If the lives of people in developing countries improve dramatically, which comprise 4 billion people, there's your market opportunity. So, how can Yahoo become relevant and take full advantage of this opportunity? My thoughts are not the panacea to be sure; however, they should really examine this strategy and see how one person (without restrictions) is pushing the envelope to a new era, Web 3.0 at www.spangy.com. And to be clear, Web 3.0 is NOT about technology although pundits who read this will argue the point; it is about being relevant, creating value and offering a great experience. So, finding a vacation for the kids for under $3,000 that has swimming, golf, etc is an often used example to explain the thought behind Web 3.0. I am working on this at my home right now, but the application is much more relevant and valuable for a company like Yahoo.

This is, potentially the value creation opportunity to rethink Yahoo. Let's call it Mindset 3.0. Join us at our new community at www.spangy.com. So, instead of trying to touch the same, weary eyeballs, it's time to find fresh, new eyes and minds for Yahoo. Then get these people involved in the process and there you have it, the new Yahoo 3.0. Expect my invoice in two weeks? Or, you can get BCG to validate this strategy for $2 million or so, but whatever Yahoo chooses, it must be as cool looking as the Safari web browser interface with a touch of ?can?t tell you that, because I would give away my secrets. Best wishes Yahoo!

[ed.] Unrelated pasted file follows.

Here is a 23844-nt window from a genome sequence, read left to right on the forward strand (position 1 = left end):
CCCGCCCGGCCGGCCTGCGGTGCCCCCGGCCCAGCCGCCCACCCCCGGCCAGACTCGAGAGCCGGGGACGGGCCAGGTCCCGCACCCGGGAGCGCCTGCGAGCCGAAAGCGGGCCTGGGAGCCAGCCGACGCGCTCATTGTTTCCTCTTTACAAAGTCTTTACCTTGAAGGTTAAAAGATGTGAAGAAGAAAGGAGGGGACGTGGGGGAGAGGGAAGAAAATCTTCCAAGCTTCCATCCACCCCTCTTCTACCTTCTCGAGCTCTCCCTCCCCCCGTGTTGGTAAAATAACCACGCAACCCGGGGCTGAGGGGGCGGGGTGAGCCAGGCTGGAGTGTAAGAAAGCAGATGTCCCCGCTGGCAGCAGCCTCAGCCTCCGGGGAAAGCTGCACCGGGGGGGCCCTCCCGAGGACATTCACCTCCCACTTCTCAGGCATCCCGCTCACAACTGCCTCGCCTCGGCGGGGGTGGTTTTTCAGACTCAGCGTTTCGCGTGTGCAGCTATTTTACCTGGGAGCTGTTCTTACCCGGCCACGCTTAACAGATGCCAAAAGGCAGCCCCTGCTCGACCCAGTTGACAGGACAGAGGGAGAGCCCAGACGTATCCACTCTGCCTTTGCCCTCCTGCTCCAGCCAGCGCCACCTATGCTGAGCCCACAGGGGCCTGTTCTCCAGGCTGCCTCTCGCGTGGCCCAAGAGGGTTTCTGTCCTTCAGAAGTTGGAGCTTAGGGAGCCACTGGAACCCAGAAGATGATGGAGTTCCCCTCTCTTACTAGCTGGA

Posted by lfhowell (2 comments )
Reply Link Flag
Saving Yahoo
Simple, if cannot beat them join them, what do google, good search with out adverts you can easily ignore and simple search box in the center. Remove all the other crap from their font page, replace it with a simple box. Then allow users add all other functions as options.

Setup Yahooface, or if they worried about being sued Yahoo world. Social site which integrates everything in it, s imple interface in which the user can log into. This where they maintain their own profile from, upload their videos, set up their website, their own blogs, everything can be access from this one page, they build their own world from this profile, with this one sign up, they receive all of yahoo services have extra options.
Posted by knowles2 (1653 comments )
Reply Link Flag